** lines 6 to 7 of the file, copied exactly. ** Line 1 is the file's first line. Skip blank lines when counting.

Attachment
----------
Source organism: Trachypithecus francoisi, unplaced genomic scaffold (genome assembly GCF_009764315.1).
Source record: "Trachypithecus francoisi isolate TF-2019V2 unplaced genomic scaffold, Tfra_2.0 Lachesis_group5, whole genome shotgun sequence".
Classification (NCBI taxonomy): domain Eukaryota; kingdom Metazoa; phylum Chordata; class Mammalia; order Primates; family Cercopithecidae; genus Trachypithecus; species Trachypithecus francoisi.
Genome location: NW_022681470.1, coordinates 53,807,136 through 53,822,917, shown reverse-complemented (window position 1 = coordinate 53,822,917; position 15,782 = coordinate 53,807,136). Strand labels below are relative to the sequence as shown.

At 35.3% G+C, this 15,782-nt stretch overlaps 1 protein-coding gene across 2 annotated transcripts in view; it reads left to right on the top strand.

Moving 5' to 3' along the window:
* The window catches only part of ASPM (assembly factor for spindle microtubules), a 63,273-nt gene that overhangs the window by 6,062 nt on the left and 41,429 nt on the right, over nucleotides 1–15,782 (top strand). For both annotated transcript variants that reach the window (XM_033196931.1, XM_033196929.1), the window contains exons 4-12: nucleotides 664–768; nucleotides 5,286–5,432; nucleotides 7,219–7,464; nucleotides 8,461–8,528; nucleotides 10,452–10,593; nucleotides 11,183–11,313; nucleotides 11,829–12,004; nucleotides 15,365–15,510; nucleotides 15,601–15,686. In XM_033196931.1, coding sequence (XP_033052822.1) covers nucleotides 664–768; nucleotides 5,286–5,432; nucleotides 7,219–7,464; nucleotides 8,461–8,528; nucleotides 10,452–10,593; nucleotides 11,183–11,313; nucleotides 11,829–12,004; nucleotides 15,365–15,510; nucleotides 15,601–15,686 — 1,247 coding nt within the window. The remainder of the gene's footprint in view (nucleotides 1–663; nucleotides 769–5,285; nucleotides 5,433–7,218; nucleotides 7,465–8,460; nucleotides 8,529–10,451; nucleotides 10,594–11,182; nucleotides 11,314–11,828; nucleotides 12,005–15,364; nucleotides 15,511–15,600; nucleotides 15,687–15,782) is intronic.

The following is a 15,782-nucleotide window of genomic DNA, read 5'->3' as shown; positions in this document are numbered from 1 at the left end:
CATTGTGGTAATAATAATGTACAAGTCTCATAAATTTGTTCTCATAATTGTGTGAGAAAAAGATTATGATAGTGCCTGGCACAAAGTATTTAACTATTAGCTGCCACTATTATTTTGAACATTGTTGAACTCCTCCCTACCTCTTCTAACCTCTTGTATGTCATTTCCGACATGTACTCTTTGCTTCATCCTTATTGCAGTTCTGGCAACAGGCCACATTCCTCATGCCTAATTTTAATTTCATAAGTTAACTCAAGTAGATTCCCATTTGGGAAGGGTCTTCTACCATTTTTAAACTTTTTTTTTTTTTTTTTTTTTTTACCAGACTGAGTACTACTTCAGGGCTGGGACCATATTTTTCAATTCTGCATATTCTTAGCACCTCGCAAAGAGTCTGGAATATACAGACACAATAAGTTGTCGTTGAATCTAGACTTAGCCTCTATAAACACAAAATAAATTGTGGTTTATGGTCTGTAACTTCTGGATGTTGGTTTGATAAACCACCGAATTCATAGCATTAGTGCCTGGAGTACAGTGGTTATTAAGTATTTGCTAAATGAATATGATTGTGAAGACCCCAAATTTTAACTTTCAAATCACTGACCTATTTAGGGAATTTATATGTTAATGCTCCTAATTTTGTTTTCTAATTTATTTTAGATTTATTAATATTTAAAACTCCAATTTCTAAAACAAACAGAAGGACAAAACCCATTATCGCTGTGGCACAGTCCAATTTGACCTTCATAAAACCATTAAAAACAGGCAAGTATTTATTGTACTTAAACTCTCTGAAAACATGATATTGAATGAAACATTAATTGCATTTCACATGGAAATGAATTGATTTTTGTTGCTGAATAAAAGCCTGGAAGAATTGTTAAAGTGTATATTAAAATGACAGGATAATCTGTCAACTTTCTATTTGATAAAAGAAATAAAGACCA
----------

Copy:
Moving 5' to 3' along the window:
* The window catches only part of ASPM (assembly factor for spindle microtubules), a 63,273-nt gene that overhangs the window by 6,062 nt on the left and 41,429 nt on the right, over nucleotides 1–15,782 (top strand). For both annotated transcript variants that reach the window (XM_033196931.1, XM_033196929.1), the window contains exons 4-12: nucleotides 664–768; nucleotides 5,286–5,432; nucleotides 7,219–7,464; nucleotides 8,461–8,528; nucleotides 10,452–10,593; nucleotides 11,183–11,313; nucleotides 11,829–12,004; nucleotides 15,365–15,510; nucleotides 15,601–15,686. In XM_033196931.1, coding sequence (XP_033052822.1) covers nucleotides 664–768; nucleotides 5,286–5,432; nucleotides 7,219–7,464; nucleotides 8,461–8,528; nucleotides 10,452–10,593; nucleotides 11,183–11,313; nucleotides 11,829–12,004; nucleotides 15,365–15,510; nucleotides 15,601–15,686 — 1,247 coding nt within the window. The remainder of the gene's footprint in view (nucleotides 1–663; nucleotides 769–5,285; nucleotides 5,433–7,218; nucleotides 7,465–8,460; nucleotides 8,529–10,451; nucleotides 10,594–11,182; nucleotides 11,314–11,828; nucleotides 12,005–15,364; nucleotides 15,511–15,600; nucleotides 15,687–15,782) is intronic.